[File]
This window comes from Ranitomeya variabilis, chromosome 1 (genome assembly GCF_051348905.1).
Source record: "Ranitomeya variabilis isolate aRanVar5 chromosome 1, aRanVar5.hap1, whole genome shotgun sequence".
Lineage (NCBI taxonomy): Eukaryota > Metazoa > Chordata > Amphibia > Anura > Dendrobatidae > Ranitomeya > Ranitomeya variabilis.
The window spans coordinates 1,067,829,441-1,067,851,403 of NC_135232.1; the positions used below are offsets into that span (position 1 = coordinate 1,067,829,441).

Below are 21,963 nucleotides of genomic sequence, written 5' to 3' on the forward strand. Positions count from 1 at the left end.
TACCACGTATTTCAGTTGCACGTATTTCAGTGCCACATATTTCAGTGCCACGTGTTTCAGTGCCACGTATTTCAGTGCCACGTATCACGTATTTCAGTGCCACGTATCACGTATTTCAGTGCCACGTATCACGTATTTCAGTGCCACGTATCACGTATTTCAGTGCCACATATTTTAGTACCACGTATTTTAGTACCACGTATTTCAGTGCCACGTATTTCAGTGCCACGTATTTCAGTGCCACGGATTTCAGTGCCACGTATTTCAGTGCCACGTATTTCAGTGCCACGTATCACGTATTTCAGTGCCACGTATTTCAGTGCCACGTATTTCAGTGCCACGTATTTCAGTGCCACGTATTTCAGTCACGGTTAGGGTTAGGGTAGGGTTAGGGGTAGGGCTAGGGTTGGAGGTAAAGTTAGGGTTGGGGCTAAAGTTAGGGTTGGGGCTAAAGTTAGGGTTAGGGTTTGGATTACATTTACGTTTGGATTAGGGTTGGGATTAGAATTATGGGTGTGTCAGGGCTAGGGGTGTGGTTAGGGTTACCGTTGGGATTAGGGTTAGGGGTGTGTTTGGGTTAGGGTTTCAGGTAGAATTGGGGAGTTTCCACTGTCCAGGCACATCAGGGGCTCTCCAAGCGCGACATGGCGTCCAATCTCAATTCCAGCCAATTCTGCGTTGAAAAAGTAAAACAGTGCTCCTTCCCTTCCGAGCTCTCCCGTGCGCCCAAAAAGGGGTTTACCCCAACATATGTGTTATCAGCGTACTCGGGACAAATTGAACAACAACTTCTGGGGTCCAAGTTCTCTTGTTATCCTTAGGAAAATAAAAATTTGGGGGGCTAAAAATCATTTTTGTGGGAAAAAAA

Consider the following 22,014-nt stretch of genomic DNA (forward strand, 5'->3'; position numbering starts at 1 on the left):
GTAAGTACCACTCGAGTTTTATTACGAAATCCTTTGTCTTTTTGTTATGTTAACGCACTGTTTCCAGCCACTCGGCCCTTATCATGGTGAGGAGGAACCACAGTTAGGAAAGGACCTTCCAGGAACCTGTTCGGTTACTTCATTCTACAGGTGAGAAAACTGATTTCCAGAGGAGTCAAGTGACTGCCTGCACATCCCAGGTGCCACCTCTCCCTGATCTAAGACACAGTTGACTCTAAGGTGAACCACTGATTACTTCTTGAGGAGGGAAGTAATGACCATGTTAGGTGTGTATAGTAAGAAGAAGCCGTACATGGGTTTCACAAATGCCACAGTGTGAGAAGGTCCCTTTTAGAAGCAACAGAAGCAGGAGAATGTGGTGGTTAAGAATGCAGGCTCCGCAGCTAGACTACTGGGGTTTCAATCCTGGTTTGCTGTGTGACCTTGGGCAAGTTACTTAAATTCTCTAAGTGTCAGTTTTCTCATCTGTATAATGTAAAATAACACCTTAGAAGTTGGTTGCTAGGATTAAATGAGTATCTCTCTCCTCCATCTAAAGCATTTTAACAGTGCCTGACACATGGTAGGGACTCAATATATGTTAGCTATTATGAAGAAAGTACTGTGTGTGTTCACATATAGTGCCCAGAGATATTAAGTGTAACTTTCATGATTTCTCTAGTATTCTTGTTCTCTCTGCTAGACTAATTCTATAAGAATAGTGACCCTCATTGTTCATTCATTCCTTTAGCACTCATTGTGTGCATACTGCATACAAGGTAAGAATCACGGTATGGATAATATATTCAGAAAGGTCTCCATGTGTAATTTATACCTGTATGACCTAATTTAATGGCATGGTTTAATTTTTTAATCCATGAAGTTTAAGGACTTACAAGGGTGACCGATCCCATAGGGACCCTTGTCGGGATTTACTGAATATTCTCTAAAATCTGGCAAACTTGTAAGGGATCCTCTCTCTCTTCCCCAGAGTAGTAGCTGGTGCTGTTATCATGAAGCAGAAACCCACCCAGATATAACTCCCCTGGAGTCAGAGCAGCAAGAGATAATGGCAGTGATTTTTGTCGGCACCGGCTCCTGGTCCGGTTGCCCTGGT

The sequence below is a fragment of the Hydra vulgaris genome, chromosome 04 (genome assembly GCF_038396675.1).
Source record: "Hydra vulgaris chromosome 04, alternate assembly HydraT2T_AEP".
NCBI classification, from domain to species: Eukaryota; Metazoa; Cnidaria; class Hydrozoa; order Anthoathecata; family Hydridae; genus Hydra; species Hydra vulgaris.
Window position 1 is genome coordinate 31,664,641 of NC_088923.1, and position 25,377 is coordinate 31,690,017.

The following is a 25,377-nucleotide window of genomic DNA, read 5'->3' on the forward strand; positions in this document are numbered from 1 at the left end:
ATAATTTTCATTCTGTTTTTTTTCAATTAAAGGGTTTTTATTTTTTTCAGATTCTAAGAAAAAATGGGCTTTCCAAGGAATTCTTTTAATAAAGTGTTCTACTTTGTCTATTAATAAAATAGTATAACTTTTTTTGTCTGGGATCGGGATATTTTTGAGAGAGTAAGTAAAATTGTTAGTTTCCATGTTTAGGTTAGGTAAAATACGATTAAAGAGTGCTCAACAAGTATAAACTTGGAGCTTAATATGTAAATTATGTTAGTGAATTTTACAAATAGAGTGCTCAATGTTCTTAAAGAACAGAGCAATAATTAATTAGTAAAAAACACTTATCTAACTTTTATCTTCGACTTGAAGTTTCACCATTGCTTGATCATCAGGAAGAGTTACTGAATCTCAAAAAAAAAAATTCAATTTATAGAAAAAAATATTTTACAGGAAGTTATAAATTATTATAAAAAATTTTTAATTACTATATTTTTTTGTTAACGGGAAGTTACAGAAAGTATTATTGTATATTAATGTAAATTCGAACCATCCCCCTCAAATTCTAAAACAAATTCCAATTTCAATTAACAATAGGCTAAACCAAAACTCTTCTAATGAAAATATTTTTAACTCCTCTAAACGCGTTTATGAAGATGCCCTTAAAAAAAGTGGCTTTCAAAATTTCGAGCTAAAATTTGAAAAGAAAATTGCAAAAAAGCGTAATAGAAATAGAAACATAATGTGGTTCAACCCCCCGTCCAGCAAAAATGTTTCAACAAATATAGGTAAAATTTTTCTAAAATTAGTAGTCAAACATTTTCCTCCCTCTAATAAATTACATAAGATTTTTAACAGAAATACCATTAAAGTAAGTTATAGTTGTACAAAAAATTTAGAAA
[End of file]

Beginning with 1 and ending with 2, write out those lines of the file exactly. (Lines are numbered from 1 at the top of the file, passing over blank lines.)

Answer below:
This window comes from Ranitomeya variabilis, chromosome 1 (genome assembly GCF_051348905.1).
Source record: "Ranitomeya variabilis isolate aRanVar5 chromosome 1, aRanVar5.hap1, whole genome shotgun sequence".